P3,I1M-400,L3,I2M400,L-4,I1M1600,LM-3<cr>
←
1
2
3
4
start/end
←
P
P
P
P
P
P
+----+----+--------------+----+----+
3
2
1
↓
→
→
↑
P
P
P
P
P
P
+----+----+
+----+----+
↓
↑
←
←
P
P
P
P
P
P
+----+----+
+----+----+
↓
↑
→
→
P
P
P
P
P
P
+----+----+--------------+----+----+
1
2
3
12
X,Y
Example #11
Motors run
Two Raster Scans
RAM usage
(bytes)
2
Function
19
Two Different Raster
Scans using Loop-tomarker
I1M2000,I2M300,L-4,L-0,I2M600,I1M3000,L-3,I2M0<cr>
start/end
→
+---------------------------+ 1
↑
↓
←
+---------------------------+ 2
↓
→
+---------------------------+ 3
↓
↑
←
+---------------------------+ 4
↓
→
+------------------------------------------+ 1
↓
↑
←
+------------------------------------------+ 2
↓
+
Example #12
3
Motors run
X,Y Matrix
RAM usage
(bytes)
3
Function
22
X,Y Matrix Moving Z
Axis Up then Down at
each Position
I3M2000,I3M-2000,I1M1600,L5,I2M400,L-3,I1M0,I2M0<cr>
1
2
3
→
4
→
5
Z
Z
Z
Z
Z
+---------+--------+--------+--------+
↓
↑
←
Z
Z
Z
Z
Z
+---------+--------+--------+--------+
↓
↑
→
Z
Z
Z
Z
Z
+---------+--------+--------+--------+
↑
←
←
←
←
start/end
13
1
2
3
Interactive Mode
The NF90 can be controlled in an interactive mode. The following
procedure would be used for running the NF90 in an interactive
mode:
1.
2.
3.
4.
5.
6.
7.
8.
9.
The host puts the NF90 On-Line by sending an "F"
The host sends a "N" to zero position registers if necessary
The host sends speed, and acceleration if necessary
The host sends an Index
The host sends a "R" to start the Index
The host then will wait until it receives a ready prompt ("^")
from the NF90
The user’s routine for outputting, measuring, etc. would be
executed by the host
A "C" would be sent from the host to clear the previous Index
command from the NF90’s memory
The process is repeated from step # 3
Below is an interactive example written in BASIC: (This program is
included on the Utility Disk under the name "NFEXINT")
95 REM Open RS-232 (COM1:), 9600 Baud, control lines disabled,ASCII
100 OPEN "COM1:9600,E,7,2,CS0,DS0" FOR RANDOM AS #1
105 REM Enable with echo off, Zero position registers
110 PRINT #1, "FN"
115 REM Clear any existing program, 1000 Steps/Sec, Index 1500steps
120 PRINT #1, "C S1M1000,I1M1500,R"
130 GOSUB 500
135 REM Clear existing program, Index 900 steps
140 PRINT #1, "C I1M900,R"
150 GOSUB 500
155 REM Clear existing program, Index 1000 steps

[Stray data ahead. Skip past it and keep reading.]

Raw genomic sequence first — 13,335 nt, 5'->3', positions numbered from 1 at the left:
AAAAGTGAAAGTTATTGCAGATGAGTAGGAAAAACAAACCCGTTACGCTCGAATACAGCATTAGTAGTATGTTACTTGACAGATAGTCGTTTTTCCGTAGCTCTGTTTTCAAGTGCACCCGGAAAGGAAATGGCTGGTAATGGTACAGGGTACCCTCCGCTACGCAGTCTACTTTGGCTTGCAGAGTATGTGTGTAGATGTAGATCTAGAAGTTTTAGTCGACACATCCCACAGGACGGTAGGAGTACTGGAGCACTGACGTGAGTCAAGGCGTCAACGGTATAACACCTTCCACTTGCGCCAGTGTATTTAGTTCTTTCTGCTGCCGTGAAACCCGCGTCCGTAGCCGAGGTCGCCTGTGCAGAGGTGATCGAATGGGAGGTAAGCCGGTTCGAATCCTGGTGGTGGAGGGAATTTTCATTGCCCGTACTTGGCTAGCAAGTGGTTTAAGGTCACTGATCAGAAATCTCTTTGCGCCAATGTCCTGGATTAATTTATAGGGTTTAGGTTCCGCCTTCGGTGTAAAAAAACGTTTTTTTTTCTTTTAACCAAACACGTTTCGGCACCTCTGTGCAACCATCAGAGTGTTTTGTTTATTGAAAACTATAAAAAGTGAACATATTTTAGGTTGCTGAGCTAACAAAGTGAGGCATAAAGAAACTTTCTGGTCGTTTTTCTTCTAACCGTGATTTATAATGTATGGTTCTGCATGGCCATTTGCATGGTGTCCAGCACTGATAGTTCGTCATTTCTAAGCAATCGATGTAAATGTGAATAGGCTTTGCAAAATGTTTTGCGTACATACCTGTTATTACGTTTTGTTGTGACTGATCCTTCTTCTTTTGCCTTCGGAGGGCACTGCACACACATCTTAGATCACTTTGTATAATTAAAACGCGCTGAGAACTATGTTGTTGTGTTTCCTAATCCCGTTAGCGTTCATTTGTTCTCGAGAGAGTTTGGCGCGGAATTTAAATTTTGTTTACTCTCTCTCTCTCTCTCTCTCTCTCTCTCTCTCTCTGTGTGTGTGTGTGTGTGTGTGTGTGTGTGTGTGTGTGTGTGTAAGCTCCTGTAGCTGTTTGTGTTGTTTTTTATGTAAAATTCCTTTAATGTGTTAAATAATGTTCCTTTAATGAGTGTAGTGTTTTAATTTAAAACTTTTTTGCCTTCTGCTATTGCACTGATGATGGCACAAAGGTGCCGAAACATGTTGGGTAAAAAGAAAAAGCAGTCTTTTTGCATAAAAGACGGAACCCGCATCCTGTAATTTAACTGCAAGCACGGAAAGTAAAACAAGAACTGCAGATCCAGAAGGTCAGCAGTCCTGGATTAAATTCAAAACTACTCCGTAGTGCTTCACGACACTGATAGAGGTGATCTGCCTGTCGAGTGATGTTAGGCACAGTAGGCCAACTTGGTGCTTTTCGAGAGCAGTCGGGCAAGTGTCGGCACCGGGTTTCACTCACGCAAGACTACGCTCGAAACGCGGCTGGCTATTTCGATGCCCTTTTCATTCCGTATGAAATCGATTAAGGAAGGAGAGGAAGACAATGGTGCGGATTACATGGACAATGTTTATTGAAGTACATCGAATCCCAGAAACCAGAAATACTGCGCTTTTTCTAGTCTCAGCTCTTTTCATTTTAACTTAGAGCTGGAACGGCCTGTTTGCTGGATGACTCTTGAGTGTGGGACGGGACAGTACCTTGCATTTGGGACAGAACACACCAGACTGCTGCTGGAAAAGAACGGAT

160 PRINT #1, "C I1M1000,R"
170 GOSUB 500
175 REM Clear existing program, 2000 Steps/Sec, Index to zero
180 PRINT #1, "C S1M2000,I1M0,R"
190 GOSUB 500
390 PRINT "DONE RUNNING NF90"
392 REM leave NF90 off-line
395 PRINT #1, "Q"
400 END
499 REM Wait until ready ("^") prompt appears in receive buffer
500 C$ = INPUT$(1, #1)
510 IF C$ <> "^" THEN 500
515 REM Request motor position from NF90 and print on your computer
520 PRINT #1, "X"
530 INPUT #1, P
540 PRINT "MOTOR POSITION="; P
550 REM Your routine for end of Index would go here
600 RETURN
14
Stand-alone Mode
The NF90 can be programmed in a stand-alone mode. In a stand-alone
mode the host downloads all the commands necessary and the operator
starts the program with the RUN (J1,4) input on the J1 connector
(see Appendix C for a proper remote RUN input).
Below is a BASIC example that sends example #6 as a stand-alone
program: (This program is included on the Utility Disk under the
name "NFEXSTD")
95 REM Open RS-232 (COM1:), 9600 Baud, control lines disabled,ASCII
100 OPEN "COM1:9600,E,7,2,CS0,DS0" FOR RANDOM AS #1
105 REM Enable with echo off, Zero position registers,clear any pgm
110 PRINT #1, "FNC P10,I1M400,L10,L-2,"
999 END
Another way of sending programs from an IBM PC would be to first
write them as text files with an editor such as DOS Edlin or
Wordstar nondocument, and use the DOS commands MODE and COPY to
send them to the NF90.
If the following
"EXAMPLE":
program
was
stored
under
the
file
name
of
FNC P10,I1M400,L10,L-2,
Then the following DOS commands would send the program at 9600 baud
to a NF90 connected to COM1 serial port of the PC:
MODE COM1:9600,E,7,2
COPY EXAMPLE COM1
15
Daisy-chaining NF90 Controllers
Users that require more than three motors or simultaneous motion
can daisy-chain NF90 Controllers together. Multiple Controllers can
be operated from a single RS-232 port by daisy-chaining. When
daisy-chaining multiple NF90s together, addressing is accomplished
by enclosing information in brackets. Information between brackets
is relayed to succeeding Controllers. The number of brackets used
determines the destination of the information. As each Controller
receives the information, it removes a set of brackets and relays
the remainder of the instruction to the next Controller. Up to 255
Controllers can be daisy-chained together and programmed in this
manner. For example, if four Controllers are daisy-chained together
and the fourth Control is to be programmed, the instruction for
that Controller would be placed within three brackets. The first
Controller receiving the information would remove one set of
brackets and relay the information along, the second Controller
would remove the second set of brackets and the third Controller
would remove the third set and relay the instructions to the fourth
without any brackets. The targeted fourth Controller would then be
programmed with the information.
EXAMPLES:
This character will put all the NF90s On-Line.
&
This will take two NF90s linked together off-line.
[Q]Q
This will program Controller #4 to Index Motor 1 800 Steps.
[[[C,I1M800,R]]]
This polls Controller #2 to see if it is busy.
[V]
This requests position of Motor 1 of Controller #3.
[[X]]
16
The procedure for daisy-chaining Controllers:
1.
Connect the RS-232 from the host to the NF90 Controllers
as shown.
2.
Set RS-232 parameters on the host and Controllers the
same.
3.
Initialize Controllers by sending the following character